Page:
In 2008 I had the privilege to work with a terrific human resources manager – an empathetic sort – as human resources managers should be. He was leading a healthy life. He ran in local road races, went skiing with his family, was lean and did not indulge in the many vises of western civilization. My colleague embodies what Noel Coward cited as the secret of life – a sense of perspective and a great sense of humor. In short, he was living a life that did not push a cancer risk profile as we would define that even today, 7 years later. So when Robert (not his real name) told us he had been diagnosed with pancreatic cancer we were dumbfounded. How could this happen to Robert?
Our colleague went through whipple surgery and has done very well. Only 20% of pancreatic patients are candidates for this procedure because pancreatic cancer often goes undetected until treatment options are narrowed. Robert was well supported by his wife and family and was very mentally and emotionally disciplined throughout his recovery. When he returned to work, he referred to himself, as “the New Robert”.
“New Robert” understood that he should not try to accomplish everything that he could do before cancer treatment and that he needed to instantly observe a insulin-dependent regimen and lifestyle as he was now diabetic. At the same time he had serious appreciation for the second chance that he felt he had been given. He gained incremental confidence and we shared his pleasure in his accelerating recovery and zest for life.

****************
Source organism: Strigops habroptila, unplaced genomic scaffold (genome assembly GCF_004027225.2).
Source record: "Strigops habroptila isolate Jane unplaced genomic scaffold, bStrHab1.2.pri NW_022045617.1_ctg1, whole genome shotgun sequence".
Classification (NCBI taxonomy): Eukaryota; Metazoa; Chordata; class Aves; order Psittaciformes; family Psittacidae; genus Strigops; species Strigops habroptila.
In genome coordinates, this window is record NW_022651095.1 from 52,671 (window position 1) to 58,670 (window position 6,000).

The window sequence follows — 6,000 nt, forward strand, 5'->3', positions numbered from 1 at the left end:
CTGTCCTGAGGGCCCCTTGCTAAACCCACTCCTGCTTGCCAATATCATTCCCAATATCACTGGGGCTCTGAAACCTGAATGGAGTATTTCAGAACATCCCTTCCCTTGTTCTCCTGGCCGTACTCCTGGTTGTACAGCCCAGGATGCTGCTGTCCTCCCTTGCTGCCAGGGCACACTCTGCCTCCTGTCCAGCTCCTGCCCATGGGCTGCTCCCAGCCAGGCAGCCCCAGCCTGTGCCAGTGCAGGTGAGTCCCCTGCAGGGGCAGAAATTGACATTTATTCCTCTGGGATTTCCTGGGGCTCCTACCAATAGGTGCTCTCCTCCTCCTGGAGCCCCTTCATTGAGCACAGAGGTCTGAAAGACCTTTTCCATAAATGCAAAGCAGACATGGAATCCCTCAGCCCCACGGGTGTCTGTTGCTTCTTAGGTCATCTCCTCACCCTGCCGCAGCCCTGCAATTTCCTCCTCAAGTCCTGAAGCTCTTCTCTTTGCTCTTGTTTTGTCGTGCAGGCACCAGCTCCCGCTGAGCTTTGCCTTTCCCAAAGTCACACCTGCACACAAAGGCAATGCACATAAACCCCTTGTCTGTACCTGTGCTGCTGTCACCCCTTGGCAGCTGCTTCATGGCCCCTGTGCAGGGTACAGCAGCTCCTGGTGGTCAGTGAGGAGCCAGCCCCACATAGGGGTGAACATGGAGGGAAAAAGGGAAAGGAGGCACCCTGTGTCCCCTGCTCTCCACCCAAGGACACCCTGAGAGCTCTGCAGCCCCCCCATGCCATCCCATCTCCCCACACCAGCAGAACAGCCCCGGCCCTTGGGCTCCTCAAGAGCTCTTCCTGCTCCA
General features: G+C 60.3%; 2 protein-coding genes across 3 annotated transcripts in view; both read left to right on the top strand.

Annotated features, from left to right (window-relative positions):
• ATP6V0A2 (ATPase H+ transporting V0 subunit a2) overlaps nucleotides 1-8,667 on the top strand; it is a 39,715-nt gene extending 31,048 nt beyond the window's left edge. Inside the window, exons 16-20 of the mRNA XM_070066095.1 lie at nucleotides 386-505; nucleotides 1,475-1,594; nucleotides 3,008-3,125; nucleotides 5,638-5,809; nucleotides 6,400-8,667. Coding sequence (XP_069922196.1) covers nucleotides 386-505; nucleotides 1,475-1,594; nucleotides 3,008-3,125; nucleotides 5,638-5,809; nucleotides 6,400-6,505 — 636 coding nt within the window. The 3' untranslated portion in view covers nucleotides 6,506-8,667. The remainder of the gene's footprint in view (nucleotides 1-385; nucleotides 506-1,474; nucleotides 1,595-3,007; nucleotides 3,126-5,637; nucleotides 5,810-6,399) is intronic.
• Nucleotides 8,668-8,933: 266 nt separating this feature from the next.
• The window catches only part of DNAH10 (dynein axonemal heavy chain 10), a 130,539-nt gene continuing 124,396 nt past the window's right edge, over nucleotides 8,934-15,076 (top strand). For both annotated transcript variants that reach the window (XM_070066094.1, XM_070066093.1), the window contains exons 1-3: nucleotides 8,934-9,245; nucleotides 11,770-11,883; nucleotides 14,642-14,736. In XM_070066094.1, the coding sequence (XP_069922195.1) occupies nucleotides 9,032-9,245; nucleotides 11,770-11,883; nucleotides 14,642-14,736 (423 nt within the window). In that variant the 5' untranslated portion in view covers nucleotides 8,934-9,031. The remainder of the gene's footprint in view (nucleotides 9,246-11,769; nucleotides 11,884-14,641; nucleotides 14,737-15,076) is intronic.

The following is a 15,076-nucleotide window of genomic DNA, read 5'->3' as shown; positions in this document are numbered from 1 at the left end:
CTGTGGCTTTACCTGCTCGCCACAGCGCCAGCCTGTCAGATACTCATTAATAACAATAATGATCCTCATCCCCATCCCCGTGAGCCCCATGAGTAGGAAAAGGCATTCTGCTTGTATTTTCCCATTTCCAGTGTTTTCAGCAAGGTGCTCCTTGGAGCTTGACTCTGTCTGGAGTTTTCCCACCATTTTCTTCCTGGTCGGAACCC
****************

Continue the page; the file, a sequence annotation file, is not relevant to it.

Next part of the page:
In these seven years we have had major advances in genetics and clinical trials and so those diagnosed with pancreatic cancer have even greater hope than Robert, who was very fortunate in that very unfortunate way. I no longer work with Robert but we are Facebook friends. I get a special thrill when he posts anniversary photos with his wife, or announces the birth of a grandchild and was most especially touched when he put up the photo of himself and his clan on the ski slopes last winter. For anyone else, those would be wonderful but not unexpected moments. For Robert, they are very special indeed.
Robert – This World Pancreatic Pancreatic Cancer Day post is dedicated to you.
Written by: Susan Dicosola, MS, CMPE – Executive Director
Pancreatic Cancer Facts:
- Just 4% of patients survive – is has the worst survival rate of all 22 common cancers
- Pancreatic cancer is the fifth biggest cancer killer – 24 people die each day
- It receives just 1% of overall cancer research funding
- Pancreatic cancer affects men and women equally
- For those diagnosed in time for surgery their chance of survival increases tenfold
Five-year survival is only four per cent. This figure has not improved significantly in over forty years
*Facts from Pancreatic Cancer ActionLeave a reply